Overflowing with lush textures, April Bey’s mixed-media tapestries imagine an Afrofuturistic world

Art

#acrylic #afrofuturism #graphite #portraits #tapestry #textiles #watercolor

May 5, 2022

Gabrielle Lawrence

“Your failure is not a victory for me” (2022), watercolor, graphite, acrylic paint, digitally printed/woven textiles, hand sewing, 110 x 72 inches. All images courtesy of April Bey and GAVLAK Los Angeles | Palm Beach, shared with permission

How can we get from where we are to where we want to be with all these constructions in our path? How do we move forward if we constantly have to fight back? The past rolls around like a fog and obstructs conversations about tomorrow with despair.

April Bey, black, queer and multimedia artist, reminds us that sometimes, to free yourself, you have to transcend. Positioning herself in the Afro-futurist tradition, she works with a fictional universe called Atlantic. Atlantic is inspired by the extraterrestrial stories her father told her as a child to explain racial oppression in the Bahamas and the United States Now, based in Los Angeles, Bey uses Atlantica to build the aesthetics of the future – a reality where black people are free from the confines of white supremacy, capitalism and colonialism.

Hailing from Nassau, Bahamas, Bey also incorporates the region’s tropical flora into his work. It positions the future of black people in direct relation to the environment, which can manifest as a physical landscape buzzing with harmonious texture, and draws on the legacy of black art and literature that demonstrates how the world natural has always been part of black liberation.

Its intricate stitching of blacks into grandeur also adds a layer of decadence to these stories reminiscent of African diaspora cuisine. Foods seasoned for long periods of time or cooked slowly absorb the depth of those flavors and, once tasted, envelop the palette. Process and attention to detail, along with historical and cultural knowledge, are the basis.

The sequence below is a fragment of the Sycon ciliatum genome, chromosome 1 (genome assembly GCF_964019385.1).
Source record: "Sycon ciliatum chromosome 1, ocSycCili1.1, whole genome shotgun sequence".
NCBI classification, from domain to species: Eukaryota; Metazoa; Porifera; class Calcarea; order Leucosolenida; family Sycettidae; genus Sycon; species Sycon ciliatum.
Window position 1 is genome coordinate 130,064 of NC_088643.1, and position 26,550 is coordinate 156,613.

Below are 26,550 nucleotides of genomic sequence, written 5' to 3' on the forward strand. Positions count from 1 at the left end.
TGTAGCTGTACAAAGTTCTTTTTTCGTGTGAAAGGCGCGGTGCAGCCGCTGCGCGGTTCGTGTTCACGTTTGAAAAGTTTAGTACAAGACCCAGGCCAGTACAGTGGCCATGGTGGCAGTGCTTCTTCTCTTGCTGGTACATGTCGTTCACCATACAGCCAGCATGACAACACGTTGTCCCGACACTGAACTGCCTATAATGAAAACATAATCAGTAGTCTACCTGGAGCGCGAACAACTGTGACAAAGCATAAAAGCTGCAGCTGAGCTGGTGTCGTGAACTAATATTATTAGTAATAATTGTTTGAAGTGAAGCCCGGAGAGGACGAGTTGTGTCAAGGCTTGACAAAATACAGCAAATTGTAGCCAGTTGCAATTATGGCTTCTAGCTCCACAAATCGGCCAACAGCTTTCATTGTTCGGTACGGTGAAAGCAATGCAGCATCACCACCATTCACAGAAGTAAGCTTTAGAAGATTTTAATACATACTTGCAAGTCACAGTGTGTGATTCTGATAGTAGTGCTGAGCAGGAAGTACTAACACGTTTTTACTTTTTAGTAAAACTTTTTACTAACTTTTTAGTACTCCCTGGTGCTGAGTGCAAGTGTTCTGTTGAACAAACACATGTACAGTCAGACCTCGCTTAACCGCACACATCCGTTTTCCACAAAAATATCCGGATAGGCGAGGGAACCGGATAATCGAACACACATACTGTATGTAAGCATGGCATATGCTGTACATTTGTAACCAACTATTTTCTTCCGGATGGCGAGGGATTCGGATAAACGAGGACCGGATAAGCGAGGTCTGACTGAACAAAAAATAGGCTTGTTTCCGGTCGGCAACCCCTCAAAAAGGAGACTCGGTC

“Don’t Think We’re Soft Because We’re Gracious” (2022), watercolor printed sherpa and sequins on hand-stitched canvas in faux fur, 45.5 x 57 inches

This work, like the environment and the kitchen, is immersive. Sequins, eco-fur frames, wax fabric woven into large-scale blankets and colorful patterns seduce with their fun and vitality. The sensory appeal helps transport the viewer beyond the visual and into the spirit of the body, connecting generations across space and time and planting the seeds of the future. Alexis Pauline Gumbs demonstrates this connection in an essay on combat breathing, which our ancestors used to claim their freedom in a world that would not recognize it, and Bey evokes this guiding line in moving pieces such as “Don’t Think We ‘re Sweet because we are gracious.

Bey’s work adds to the long and transformative history of black and gay people subverting power structures through the future, love and hybridity. And how much? Because she knows that being queer is living in the future anyway.

You can attend the artist’s personal exhibition, Colonial lootat Tern Gallery until May 28 and follow her on Instagram for updates and to see close-ups of her works.

“Calathea Azul” (2022), woven textiles, sherpa textiles, resin, glitter on canvas, 24 x 24 inches

“I’m the One Selling the Records…They Comin to See ME” (2021), digitally woven tapestry, sherpa, canvas, metallic cord, sequins (currency), hand sewing, epoxy resin on wood panel, 36 x 48 inches

“Fear No Man” (2022), digitally printed and woven cover with hand-sewn Chinese “African” wax fabric, 80 x 60 inches

“Calathea Barrette” (2022), woven textiles, sherpa textiles, resin, glitter on canvas, 24 x 24 inches

“They Fine Pass Mami Wata” (2022), woven textiles, sherpa, metallic thread, resin, glitter on canvas, 24 x 24 inches

“You Toilet Paper Soft” (2022), woven textiles, sherpa, metallic thread, resin, glitter on canvas, 24 x 24 inches

#acrylic #afrofuturism #graphite #portraits #tapestry #textiles #watercolor

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